Range resistors 125-128 are respectively 25,000 ohms, 50,000 ohms, 250,000 ohms and 500,000 ohms (1 percent). Multiple switch 131 is the range switch for meter 77. Capaci tor 132 is 50 microfarads.

Number 135 represents a module amplifier such as a Fairchild micro-A-71OC. Resistor 136 is 1,000 ohms. Potentiometer 137 is 500 ohms. Resistor 138 is 6,400 ohms. Resistor 139 is 400 ohms. Resistor 140 is 1,300 ohms. Capacitor 141 is 0.01 microfarads. Diode 142 is a 1N4728, while diode 143 is a 1N4735. Resistors 144 and 145 are 1,000 ohms and 10,000 ohms respectively. Resistor 146 is 1,000 ohms. Capacitor 147 is 0.05 microfarads. Transistor 148 is a 2N3906. Resistor 150 is 10,000 ohms, while resistor 151 is 10 megohms. Light 62 is a Chicago Miniature Lamp CM8299. Phototube 68 is a Siliconix Type P102. Meter 77 is a 0-100 microammeter, such as Simpson Type 1327. At 149 is indicated an output connection. Here a signal (with respect to ground) may be obtained to actuate other devices e.g. a numerical counter.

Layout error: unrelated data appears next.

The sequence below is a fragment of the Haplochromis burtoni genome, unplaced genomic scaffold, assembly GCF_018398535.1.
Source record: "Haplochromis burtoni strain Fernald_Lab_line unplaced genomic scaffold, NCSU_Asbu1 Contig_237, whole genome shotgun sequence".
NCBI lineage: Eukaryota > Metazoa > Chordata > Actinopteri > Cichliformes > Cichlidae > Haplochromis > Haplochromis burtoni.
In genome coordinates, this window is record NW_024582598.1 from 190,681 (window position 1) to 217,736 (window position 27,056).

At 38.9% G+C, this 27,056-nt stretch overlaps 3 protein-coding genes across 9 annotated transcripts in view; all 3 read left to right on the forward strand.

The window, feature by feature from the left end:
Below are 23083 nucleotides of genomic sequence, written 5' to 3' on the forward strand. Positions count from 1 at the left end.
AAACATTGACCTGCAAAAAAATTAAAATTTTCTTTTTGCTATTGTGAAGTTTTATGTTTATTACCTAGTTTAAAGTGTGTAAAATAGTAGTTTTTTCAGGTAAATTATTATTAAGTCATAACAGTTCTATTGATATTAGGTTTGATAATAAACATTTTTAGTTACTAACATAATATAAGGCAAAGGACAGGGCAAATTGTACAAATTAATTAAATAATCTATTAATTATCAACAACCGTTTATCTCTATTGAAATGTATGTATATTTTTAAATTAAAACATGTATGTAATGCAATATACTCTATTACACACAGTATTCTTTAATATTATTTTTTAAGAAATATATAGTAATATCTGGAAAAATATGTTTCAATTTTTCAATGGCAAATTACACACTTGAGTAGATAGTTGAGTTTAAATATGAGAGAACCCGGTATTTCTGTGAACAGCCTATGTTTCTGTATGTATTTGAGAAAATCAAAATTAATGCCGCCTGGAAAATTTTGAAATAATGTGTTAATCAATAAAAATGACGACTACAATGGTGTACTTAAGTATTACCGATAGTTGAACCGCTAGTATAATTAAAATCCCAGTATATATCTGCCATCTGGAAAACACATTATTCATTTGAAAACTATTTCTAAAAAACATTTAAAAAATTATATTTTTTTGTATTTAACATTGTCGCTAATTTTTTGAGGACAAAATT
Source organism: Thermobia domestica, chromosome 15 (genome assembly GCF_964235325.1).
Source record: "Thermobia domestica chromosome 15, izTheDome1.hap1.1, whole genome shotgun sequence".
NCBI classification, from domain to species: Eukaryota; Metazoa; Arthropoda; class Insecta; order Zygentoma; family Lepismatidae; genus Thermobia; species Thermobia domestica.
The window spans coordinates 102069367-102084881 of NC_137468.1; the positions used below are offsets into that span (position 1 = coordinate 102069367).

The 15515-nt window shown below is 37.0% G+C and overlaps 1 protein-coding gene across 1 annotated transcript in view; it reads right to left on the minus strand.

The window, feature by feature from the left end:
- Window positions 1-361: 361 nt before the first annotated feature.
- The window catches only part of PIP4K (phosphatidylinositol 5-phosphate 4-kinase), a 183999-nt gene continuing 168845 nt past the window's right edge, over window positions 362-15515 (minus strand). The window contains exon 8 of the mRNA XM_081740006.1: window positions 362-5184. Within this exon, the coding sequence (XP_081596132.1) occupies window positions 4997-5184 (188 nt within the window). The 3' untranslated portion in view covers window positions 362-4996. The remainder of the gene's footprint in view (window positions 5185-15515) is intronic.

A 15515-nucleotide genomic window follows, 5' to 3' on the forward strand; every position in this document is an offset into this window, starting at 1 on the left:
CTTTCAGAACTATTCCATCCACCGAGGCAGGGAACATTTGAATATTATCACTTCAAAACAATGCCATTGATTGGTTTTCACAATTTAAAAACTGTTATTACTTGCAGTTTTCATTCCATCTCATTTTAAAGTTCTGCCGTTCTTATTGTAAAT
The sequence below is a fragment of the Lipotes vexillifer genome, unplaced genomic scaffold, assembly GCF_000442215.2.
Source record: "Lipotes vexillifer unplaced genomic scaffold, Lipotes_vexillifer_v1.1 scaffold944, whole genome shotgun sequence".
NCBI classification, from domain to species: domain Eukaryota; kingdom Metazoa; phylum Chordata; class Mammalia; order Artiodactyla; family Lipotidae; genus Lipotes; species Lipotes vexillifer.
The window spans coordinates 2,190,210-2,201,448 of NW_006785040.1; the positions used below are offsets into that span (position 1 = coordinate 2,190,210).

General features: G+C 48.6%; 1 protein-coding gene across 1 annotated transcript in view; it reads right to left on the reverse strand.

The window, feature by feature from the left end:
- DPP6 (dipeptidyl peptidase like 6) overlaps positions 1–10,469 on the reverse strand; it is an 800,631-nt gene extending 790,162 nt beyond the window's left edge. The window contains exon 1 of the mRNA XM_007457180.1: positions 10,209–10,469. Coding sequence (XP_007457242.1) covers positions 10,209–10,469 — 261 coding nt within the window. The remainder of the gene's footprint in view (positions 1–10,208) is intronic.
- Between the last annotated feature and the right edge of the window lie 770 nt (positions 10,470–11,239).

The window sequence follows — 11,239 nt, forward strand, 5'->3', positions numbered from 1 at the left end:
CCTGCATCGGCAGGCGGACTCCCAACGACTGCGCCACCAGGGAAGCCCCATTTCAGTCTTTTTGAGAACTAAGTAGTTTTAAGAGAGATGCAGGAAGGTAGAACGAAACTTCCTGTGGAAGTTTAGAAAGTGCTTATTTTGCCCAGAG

We claim:

I. A particle counter for detecting particles dispersed in a fluid and for use with a device for creating a pressure differential, said counter including:

a fluid flow tube adapted to be connected to said device to result in a fluid flow through said tube from a high pres sure end to a low pressure 'end with said fluid in which particles are dispersed being introduced into the high pressure end for flow to the low pressure end, said tube having a portion intermediate its ends defining a laminar -flow passageway means for said fluid which flow changes to turbulent flow when a particle traverses said passageway means; and

flow detector means in said tube adjacent the downstream end of said passageway means, said detector means having a first state when the flow is laminar and a second state when the flow is turbulent whereby the presence or absence of a particle moving through said passageway means can be determined.

2. A counter as set forth in claim 1, wherein said detector means includes a movably mounted vane intersecting the longitudinal axis of said passageway means.